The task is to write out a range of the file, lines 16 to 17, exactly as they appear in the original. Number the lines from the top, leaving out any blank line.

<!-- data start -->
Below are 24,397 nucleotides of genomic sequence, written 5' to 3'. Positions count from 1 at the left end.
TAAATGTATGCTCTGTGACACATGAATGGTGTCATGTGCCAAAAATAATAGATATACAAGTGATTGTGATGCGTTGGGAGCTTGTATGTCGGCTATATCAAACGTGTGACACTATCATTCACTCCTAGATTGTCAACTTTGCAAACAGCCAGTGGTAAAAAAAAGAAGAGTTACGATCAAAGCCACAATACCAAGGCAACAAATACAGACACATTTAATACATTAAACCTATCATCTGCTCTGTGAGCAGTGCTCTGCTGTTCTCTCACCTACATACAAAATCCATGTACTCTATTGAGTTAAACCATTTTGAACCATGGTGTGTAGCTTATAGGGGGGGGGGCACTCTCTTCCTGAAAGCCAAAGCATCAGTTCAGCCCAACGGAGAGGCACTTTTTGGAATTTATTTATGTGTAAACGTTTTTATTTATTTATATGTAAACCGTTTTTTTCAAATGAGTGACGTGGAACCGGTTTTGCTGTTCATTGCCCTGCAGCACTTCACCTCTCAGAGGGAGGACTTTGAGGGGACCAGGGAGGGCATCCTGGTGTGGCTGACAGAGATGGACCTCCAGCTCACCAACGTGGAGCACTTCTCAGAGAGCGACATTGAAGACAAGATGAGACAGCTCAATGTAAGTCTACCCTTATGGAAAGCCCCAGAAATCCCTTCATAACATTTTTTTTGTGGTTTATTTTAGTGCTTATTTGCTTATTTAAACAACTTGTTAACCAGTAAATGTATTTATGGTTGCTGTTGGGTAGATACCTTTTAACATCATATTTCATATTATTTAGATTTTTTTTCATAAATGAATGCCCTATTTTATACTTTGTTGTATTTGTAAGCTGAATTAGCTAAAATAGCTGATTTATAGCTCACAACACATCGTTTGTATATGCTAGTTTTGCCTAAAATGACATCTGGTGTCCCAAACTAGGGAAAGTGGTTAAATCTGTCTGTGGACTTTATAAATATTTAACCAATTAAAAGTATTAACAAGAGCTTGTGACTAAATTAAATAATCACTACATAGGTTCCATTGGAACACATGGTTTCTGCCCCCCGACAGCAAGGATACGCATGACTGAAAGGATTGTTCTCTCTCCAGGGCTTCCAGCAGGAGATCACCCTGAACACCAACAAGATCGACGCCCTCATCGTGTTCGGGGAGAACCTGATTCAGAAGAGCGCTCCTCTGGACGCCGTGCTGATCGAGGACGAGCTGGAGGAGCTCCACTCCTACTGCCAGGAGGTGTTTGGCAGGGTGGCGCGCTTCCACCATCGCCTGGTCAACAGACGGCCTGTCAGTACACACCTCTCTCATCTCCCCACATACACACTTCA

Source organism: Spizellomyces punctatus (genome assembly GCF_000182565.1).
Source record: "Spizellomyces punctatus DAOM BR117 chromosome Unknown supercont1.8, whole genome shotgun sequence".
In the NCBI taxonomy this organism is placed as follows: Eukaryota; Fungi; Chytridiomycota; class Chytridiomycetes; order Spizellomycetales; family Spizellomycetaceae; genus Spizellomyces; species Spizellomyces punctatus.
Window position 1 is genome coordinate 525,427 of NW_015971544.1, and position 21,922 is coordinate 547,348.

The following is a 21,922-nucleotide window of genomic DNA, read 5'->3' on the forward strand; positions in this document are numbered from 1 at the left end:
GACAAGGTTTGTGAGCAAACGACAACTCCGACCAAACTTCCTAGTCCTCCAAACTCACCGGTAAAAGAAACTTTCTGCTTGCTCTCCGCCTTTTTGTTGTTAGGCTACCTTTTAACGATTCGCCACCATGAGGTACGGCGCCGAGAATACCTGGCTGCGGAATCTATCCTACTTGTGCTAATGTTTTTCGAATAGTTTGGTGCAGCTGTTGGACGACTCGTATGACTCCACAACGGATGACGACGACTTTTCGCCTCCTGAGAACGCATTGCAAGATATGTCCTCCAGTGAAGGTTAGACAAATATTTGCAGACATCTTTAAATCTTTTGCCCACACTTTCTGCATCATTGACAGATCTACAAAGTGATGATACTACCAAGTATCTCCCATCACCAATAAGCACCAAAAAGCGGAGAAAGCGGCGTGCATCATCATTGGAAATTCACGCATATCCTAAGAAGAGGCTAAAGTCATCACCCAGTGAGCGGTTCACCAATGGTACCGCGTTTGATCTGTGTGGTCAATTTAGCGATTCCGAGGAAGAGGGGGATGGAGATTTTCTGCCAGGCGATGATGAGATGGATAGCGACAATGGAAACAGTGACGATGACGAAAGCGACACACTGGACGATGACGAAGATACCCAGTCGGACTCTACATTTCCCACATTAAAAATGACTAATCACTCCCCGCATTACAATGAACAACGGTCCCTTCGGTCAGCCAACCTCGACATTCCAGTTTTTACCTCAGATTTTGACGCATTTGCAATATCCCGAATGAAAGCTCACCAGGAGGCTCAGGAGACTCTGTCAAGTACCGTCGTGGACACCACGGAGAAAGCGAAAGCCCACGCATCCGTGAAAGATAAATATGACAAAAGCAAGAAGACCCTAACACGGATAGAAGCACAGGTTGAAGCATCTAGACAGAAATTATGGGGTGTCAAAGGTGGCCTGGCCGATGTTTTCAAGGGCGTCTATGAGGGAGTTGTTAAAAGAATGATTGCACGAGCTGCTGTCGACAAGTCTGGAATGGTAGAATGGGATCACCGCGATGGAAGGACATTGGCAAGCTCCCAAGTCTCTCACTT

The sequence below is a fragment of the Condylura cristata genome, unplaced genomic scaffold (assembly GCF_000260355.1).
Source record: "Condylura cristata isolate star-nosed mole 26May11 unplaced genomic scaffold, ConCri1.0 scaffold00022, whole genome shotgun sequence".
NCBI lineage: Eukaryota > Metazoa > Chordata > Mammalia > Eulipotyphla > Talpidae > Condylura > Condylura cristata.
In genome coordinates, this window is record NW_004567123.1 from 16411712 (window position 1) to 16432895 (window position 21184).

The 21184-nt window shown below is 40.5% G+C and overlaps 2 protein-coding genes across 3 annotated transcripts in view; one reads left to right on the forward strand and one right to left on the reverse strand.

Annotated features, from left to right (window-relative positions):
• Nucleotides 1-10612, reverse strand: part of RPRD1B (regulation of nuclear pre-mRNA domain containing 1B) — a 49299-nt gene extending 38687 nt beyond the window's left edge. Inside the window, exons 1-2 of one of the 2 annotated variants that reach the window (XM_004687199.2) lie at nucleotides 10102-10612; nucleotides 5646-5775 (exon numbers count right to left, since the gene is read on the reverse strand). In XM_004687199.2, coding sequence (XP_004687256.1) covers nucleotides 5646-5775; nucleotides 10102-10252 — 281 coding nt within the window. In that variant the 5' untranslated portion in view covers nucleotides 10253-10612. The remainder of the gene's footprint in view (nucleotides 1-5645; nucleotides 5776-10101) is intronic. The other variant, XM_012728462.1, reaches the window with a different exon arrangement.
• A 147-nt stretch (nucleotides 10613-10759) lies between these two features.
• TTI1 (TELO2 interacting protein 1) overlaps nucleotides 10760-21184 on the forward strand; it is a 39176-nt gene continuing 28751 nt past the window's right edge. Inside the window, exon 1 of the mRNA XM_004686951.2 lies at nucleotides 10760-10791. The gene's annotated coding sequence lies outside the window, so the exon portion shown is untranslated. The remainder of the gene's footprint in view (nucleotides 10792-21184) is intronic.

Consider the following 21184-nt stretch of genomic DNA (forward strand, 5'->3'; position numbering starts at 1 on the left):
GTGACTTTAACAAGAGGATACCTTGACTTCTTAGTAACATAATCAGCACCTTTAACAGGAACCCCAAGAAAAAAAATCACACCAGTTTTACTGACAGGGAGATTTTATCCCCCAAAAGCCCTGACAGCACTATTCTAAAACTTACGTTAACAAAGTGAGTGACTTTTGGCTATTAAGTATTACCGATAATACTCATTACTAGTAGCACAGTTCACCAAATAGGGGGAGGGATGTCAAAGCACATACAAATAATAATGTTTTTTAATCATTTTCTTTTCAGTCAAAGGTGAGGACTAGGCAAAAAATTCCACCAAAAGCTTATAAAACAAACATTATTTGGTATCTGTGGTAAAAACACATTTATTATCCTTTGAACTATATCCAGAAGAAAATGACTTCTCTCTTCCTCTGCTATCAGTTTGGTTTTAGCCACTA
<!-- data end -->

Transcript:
• A 147-nt stretch (nucleotides 10613-10759) lies between these two features.
• TTI1 (TELO2 interacting protein 1) overlaps nucleotides 10760-21184 on the forward strand; it is a 39176-nt gene continuing 28751 nt past the window's right edge. Inside the window, exon 1 of the mRNA XM_004686951.2 lies at nucleotides 10760-10791. The gene's annotated coding sequence lies outside the window, so the exon portion shown is untranslated. The remainder of the gene's footprint in view (nucleotides 10792-21184) is intronic.